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Big Bang, beginning of the Universe

The universe, as we see it today, is expanding from a widely accepted theoretical event in spacetime called the Big Bang that occurred approximately 13.7 billion years ago.

We have observed that galaxy clusters, including our own, have been receding from each other. A common analogy applied to our expanding universe is of a spotted balloon being blown up. As the balloon expands, so too does the distance between the spots. This increased distance is obviously and evidently true when applied to the many galaxy clusters within our universe.

We watch the galaxies recede from us and believe ourselves to be stationary; however, this is just our relative view of the universe. For example, a galaxy receding from us at a rate of 'x' km/sec would see our galaxy moving away from itself at that same speed. Some galaxies do not recede from each other because their gravity holds them together. These are the galactic groups called 'clusters'.

If another galaxy's speed is increasing with respect to its distance from our own Milky Way, the other galaxy will inevitably reach 'lightspeed' and in effect will no longer be observable. This distance, the boundary of the observable universe, is not the end of the universe itself but is assumed to be somewhere in the region of 15 to 20 billion light-years away, a distance we have yet to penetrate.

In 1929 Edwin Hubble, an American astronomer, discovered that galaxies all around us were receding, because light analyzed from each galaxy was red-shifted (the absorption lines were shifted to the red side of the spectrum, an effect known as the Doppler Effect, indicating that the light sources were moving away our galaxy). Edwin hypothesized that the further the galaxy, the faster its recession from earth; this became known as the Hubble Constant (Ho).

The equation for the Hubble Constant (Ho = v/d) is simple in form but extremely hard to specify because the figures are largely inaccurate (v is a galaxy's radial outward velocity i.e. the motion of the galaxy from our line-of-sight, and d is that galaxy's distance from the Earth). An accurate result relies on the precision of the values obtained for v and d (d is the more difficult of the two since reliable distance markers - such as variable stars and supernovae - must be found in galaxies to determine their distances).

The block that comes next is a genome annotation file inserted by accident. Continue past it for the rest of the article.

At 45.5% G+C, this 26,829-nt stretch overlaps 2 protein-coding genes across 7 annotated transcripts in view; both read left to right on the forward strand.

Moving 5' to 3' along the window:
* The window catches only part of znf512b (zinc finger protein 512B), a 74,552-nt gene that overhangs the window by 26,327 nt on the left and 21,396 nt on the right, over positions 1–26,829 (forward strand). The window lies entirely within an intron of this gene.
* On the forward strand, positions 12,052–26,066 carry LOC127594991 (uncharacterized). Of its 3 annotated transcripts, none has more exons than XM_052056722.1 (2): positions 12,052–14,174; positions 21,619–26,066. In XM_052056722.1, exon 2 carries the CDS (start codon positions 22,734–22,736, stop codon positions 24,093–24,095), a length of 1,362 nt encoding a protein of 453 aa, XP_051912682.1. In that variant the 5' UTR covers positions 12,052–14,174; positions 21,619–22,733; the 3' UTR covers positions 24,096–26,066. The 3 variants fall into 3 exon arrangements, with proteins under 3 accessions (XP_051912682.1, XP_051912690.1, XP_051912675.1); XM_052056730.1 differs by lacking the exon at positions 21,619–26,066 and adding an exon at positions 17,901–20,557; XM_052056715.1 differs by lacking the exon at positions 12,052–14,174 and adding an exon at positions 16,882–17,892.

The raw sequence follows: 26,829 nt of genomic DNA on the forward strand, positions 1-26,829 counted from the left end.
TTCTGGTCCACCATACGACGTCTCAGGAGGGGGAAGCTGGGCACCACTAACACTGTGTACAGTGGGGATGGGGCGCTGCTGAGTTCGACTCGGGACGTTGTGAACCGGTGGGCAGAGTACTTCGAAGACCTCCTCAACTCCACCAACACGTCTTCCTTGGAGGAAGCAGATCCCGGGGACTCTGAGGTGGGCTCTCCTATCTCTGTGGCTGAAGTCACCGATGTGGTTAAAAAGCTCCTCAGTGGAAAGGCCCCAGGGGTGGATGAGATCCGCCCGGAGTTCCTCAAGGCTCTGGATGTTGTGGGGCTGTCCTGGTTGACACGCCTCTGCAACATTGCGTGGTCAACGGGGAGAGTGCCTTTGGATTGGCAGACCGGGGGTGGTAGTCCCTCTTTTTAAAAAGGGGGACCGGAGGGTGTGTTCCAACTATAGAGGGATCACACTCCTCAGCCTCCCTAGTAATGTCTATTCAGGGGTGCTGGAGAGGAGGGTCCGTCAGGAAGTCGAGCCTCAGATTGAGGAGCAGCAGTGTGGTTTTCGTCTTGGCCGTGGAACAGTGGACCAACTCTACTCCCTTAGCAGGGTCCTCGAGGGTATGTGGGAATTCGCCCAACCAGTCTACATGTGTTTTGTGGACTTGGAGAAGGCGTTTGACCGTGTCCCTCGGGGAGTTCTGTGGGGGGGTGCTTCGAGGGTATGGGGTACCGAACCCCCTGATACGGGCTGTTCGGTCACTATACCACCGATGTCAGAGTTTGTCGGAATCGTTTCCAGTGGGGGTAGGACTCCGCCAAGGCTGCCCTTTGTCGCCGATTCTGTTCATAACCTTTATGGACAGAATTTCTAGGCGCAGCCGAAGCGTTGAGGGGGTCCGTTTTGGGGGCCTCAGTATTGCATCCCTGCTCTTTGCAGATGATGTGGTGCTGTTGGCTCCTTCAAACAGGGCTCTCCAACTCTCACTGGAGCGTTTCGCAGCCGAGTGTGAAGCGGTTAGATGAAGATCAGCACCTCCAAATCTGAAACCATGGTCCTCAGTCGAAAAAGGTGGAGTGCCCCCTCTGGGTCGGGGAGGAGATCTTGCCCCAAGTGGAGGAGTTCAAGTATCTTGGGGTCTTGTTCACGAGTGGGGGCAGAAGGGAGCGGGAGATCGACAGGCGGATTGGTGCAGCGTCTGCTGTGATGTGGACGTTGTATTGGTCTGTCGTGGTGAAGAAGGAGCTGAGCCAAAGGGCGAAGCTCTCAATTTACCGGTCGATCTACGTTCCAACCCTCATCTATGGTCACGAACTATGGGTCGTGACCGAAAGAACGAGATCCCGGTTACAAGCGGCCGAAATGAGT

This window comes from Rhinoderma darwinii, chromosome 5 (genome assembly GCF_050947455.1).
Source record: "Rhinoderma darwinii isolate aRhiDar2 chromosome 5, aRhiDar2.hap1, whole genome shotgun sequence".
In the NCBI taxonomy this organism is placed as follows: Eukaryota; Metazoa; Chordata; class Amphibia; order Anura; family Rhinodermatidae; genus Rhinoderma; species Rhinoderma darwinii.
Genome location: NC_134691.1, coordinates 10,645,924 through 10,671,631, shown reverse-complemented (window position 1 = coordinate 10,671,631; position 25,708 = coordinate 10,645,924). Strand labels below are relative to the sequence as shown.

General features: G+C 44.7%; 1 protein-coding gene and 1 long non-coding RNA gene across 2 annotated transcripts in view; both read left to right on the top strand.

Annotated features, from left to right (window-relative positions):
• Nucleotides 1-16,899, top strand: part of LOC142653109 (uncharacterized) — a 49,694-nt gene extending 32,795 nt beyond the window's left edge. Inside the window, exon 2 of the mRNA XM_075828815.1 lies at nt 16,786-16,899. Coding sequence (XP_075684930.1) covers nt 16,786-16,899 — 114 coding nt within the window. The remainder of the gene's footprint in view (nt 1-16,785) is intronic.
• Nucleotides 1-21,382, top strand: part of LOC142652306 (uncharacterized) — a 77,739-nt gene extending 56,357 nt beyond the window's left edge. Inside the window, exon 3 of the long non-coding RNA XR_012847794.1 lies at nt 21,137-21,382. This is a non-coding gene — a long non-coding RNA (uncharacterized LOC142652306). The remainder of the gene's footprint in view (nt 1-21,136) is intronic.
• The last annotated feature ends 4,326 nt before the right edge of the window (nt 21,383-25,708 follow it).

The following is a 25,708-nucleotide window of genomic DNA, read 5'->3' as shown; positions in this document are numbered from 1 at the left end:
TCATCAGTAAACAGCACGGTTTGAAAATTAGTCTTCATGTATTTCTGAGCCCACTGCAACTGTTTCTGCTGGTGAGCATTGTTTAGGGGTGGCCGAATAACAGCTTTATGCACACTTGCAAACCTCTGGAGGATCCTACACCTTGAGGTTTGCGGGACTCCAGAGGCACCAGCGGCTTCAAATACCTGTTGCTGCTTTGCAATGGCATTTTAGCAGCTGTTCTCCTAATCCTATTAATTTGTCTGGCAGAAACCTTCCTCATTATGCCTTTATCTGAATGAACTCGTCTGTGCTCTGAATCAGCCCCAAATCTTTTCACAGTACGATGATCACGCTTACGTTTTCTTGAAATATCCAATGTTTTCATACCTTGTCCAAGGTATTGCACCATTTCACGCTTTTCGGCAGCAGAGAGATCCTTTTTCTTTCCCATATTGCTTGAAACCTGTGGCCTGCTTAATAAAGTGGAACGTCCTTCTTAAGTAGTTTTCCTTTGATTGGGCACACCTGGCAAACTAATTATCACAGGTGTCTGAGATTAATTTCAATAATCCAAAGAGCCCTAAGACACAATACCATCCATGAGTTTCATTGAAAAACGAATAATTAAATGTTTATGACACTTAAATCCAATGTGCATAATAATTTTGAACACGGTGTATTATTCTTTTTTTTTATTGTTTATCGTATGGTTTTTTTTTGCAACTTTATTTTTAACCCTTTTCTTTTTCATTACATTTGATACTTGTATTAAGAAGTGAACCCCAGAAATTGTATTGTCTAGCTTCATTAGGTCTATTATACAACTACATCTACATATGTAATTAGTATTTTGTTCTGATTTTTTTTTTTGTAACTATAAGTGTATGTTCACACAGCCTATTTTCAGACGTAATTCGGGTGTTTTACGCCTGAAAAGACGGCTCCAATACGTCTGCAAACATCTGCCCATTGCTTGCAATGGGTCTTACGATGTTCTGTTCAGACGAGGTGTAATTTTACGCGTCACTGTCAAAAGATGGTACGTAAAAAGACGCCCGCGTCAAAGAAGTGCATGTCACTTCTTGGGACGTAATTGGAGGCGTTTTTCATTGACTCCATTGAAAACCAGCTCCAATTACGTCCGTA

Even today an exact figure for the Hubble Constant cannot be agreed upon. Two teams of researchers assigned to finding the Hubble constant have conflicting results. The first team - associated with Allan Sandage of the Carnegie Institutions - has obtained a value of 57 km/sec/Mpc using Type 1a supernovae. The second team - associated with Wendy Freedman of the same Institution - has obtained a value of ~70 km/sec/Mpc using Cepheids and the Hubble Space Telescope.

The structure of the universe is not fully known. Does it have any boundaries? Stephen Hawking believes the universe is boundless yet finite in size. One could keep on moving in one direction and eventually end up in the same place. As an analogy, if you walked in a straight line around Earth, you would eventually return to the same point at which you started.

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Author: Astronomy Today Staff

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